U.S. begins pulling troops out of Syria as Trump claims victory over ISIS
Officials warn that retaking militant group's territory isn't the same as defeating it
The United States said on Wednesday it has begun withdrawing its forces from Syria, while American officials said the U.S. was considering pulling out all its troops as it winds up its campaign to retake territory once held by Islamic State in Iraq and Syria.
"We have started returning United States troops home as we transition to the next phase of this campaign," White House spokesperson Sarah Huckabee Sanders said in a statement after U.S. President Donald Trump claimed in a tweet that American forces had vanquished ISIS in the country. He later added a video of himself declaring that the U.S. has beaten ISIS "badly."
It wasn't immediately clear from Sanders's statement whether all of the roughly 2,000 U.S. troops in the country would leave or if so, by when.
Sanders suggested that the United States would remain engaged to some degree.
"The United States and our allies stand ready to re-engage at all levels to defend American interests whenever necessary, and we will continue to work together to deny radical Islamist terrorists territory, funding, support," she said.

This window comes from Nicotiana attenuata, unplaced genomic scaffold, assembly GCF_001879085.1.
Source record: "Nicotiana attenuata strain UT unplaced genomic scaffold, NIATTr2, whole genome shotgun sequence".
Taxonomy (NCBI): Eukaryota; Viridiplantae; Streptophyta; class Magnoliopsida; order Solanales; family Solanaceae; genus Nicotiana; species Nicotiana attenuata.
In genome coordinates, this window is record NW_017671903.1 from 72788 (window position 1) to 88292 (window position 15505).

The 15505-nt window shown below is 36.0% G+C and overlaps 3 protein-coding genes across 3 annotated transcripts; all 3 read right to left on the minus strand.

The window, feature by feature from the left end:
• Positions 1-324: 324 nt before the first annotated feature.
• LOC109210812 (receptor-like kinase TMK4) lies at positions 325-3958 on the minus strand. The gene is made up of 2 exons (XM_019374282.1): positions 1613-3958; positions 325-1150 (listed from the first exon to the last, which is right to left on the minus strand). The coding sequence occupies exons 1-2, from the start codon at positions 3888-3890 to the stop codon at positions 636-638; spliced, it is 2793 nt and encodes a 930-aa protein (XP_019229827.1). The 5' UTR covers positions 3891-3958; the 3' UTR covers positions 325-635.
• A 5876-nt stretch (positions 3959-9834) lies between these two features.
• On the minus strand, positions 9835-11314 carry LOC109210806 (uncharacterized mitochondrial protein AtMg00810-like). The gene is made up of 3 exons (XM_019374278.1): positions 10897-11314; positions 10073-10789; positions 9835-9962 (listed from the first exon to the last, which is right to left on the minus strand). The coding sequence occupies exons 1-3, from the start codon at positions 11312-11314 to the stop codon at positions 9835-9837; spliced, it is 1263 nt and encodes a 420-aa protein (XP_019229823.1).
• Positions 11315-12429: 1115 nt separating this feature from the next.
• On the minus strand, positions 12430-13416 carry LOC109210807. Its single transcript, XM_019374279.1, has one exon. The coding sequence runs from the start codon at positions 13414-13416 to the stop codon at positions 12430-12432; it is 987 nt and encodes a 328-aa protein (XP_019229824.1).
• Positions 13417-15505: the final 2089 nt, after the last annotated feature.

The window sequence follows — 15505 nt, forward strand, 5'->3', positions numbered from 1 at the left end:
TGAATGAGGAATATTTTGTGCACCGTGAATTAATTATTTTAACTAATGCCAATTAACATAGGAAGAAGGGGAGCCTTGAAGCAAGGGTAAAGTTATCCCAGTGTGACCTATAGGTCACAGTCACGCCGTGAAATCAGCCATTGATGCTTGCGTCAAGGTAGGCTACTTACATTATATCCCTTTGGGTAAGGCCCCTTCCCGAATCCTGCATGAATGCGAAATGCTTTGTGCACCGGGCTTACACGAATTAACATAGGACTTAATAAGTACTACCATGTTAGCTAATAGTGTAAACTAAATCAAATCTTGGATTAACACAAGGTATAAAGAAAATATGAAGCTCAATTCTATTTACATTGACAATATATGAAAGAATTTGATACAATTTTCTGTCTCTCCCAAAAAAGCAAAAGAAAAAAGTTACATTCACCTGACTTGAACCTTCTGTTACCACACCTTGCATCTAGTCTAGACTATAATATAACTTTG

After historic victories against ISIS, it’s time to bring our great young people home! <a href="https://t.co/xoNjFzQFTp">pic.twitter.com/xoNjFzQFTp</a>—@realDonaldTrump
A decision to withdraw completely, if confirmed, would upend assumptions about a longer-term U.S. military presence in Syria, which U.S. Defence Secretary Jim Mattis and other senior U.S. officials have advocated to help ensure ISIS cannot re-emerge.
It could also undercut U.S. leverage in the region and undermine diplomatic efforts to end a civil war in Syria that has killed hundreds of thousands of people and displaced around half of the country's pre-war population of 22 million.
Timing 'hard to understand'
A pullout would allow other countries, like Iran, to increase their influence in Syria, experts said.
"If we withdraw, then who fills the vacuum, who is able to stabilize — and that is the million-dollar question," said Andrew Tabler, a Syria specialist at the Washington Institute for Near East Policy think-tank.
"The timing is hard to understand," Tabler said.
Israeli Prime Minister Benjamin Netanyahu, who remains concerned about Iranian efforts in the area, reacted in a noncommittal fashion after talking with Trump by telephone.
"This is, of course, an American decision," he said. No matter what, he said, "we will safeguard the security of Israel and protect ourselves from this arena."